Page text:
Mastering Effective Communication with Your Partner

Effective Communication

You’ve probably heard before that communication is a crucial aspect of fostering a healthy relationship. This is true for any kind of relationship but especially for close, intimate ones with a romantic partner. Communication is key, that’s true, but it’s important to focus on effective communication. Effective communication ensures both parties feel heard and understood by their partner at the same time they’re hearing and working to understand what their partner is telling them.

It’s through effective communication that both you and your partner can express your needs, feelings, and desires, and that conflicts and misunderstandings can be resolved. However, not all communication styles are equally effective, and it’s important to be aware of your own communication style in order to improve your relationships.

Communication Styles

One of the most widely used frameworks for identifying communication styles is the “Four Horsemen” model, developed by John Gottman and Julie Schwartz Gottman. This model identifies the four communication styles that have been found to be particularly damaging to relationships:

  1. Criticism
    • When one partner makes a negative statement about the other’s character or personality, rather than focusing on a specific behavior or issue. For example, instead of saying “I’m upset that you didn’t call me when you said you would,” a partner might say, “You’re always so irresponsible.” This communication can lead to feelings of resentment and defensiveness in the other partner.
  2. Contempt
    • When one partner expresses disgust or disrespect towards the other, through words or nonverbal cues such as eye-rolling or sarcasm. Contempt is particularly harmful because it not only attacks the other person’s character, but also suggests that the contemptuous partner sees their loved one as sub-par and below them.
  3. Defensiveness
    • When one partner responds to criticism or complaints with counteraccusations or justifications. This type of communication is stems from feeling threatened and a need to protects ourselves.
  4. Stonewalling
    • When one partner withdraws emotionally or physically from a conversation, refusing to engage or respond to their partner’s attempts at communication. This can make the other partner feel ignored and unimportant and can lead to feelings of isolation and disconnection.

It’s important to note that all couples engage in these negative communication styles at some point in their relationship, and that occasional instances of criticism, contempt, defensiveness, or stonewalling do not necessarily mean that a relationship is doomed. However, when these patterns of communication become chronic, they can cause serious damage to a relationship.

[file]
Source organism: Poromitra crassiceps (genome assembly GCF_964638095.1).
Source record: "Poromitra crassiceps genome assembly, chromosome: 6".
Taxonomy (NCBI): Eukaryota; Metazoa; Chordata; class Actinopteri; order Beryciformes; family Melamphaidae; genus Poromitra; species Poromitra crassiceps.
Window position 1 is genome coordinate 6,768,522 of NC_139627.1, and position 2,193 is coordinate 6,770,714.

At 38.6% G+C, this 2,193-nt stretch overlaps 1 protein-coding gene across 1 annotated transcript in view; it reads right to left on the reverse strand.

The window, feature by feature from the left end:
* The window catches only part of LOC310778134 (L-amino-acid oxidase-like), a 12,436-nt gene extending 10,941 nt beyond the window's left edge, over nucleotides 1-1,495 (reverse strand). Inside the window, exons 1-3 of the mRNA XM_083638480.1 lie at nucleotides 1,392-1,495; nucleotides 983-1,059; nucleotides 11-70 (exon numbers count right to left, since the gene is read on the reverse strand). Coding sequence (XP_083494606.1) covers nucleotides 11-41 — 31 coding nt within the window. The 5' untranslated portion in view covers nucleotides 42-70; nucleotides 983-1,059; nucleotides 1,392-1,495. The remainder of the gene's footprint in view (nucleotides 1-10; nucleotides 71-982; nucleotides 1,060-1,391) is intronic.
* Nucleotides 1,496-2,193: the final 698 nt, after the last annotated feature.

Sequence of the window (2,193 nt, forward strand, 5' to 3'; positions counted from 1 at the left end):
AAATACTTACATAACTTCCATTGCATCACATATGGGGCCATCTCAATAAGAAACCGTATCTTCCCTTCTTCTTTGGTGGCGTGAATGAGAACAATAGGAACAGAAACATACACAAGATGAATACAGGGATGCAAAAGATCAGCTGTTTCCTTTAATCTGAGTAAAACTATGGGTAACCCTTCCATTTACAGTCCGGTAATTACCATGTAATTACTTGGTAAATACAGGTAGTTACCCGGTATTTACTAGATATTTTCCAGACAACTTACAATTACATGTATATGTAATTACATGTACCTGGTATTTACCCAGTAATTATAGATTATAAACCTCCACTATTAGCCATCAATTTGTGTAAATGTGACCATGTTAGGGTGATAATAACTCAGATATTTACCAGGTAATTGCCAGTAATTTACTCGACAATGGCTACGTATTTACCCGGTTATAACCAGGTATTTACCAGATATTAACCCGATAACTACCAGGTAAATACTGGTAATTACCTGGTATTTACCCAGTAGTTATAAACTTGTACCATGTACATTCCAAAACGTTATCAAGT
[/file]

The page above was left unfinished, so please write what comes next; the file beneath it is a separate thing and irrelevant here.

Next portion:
New Communication Skills

To improve communication in a romantic relationship, individuals must learn and understand their own communication style and work on changing any negative patterns. This might involve learning new communication skills, such as active listening, which is when the listener is fully present, and focusing on understanding the speaker’s message, rather than just waiting for their turn to speak. It also includes verbal cues such as nodding and responding with short phrases like “I understand” or “I see”.

Communicating with “I” statements can be very helpful for getting your message across without making your partner feel attacked or in the wrong. An “I” statement is when you frame your statement in a way that focuses on your own feelings and needs, rather than placing blame on your partner. For example, instead of saying “You always make me feel ignored,” you might say “I feel ignored when you don’t return my calls.”

Keep in mind, your communication style can change over time and may depend on the specific context or situation. For example, you may communicate differently in a work setting than in a personal setting. It’s important to be aware of the style that you adopt in different situations, and to make sure that it aligns with the situation and the people you’re communicating with.

If you and your partner have tried all the above and are still struggling, it can be helpful to seek therapy or counseling to address other underlying issues that may be contributing to the negative communication patterns.

Reach Out for Help to Get Your Relationship on Track

Sometimes, we do all that we know how to do, and we still struggle in our relationship. There is no shame in reaching out for help. You deserve to feel that you are number one in your special person’s life. We all want that level of intimacy in our relationship. If you are located in northern Washington state, we are here for you and your partner. We want to help you make your love work.

Request an Appointment with Marianne Today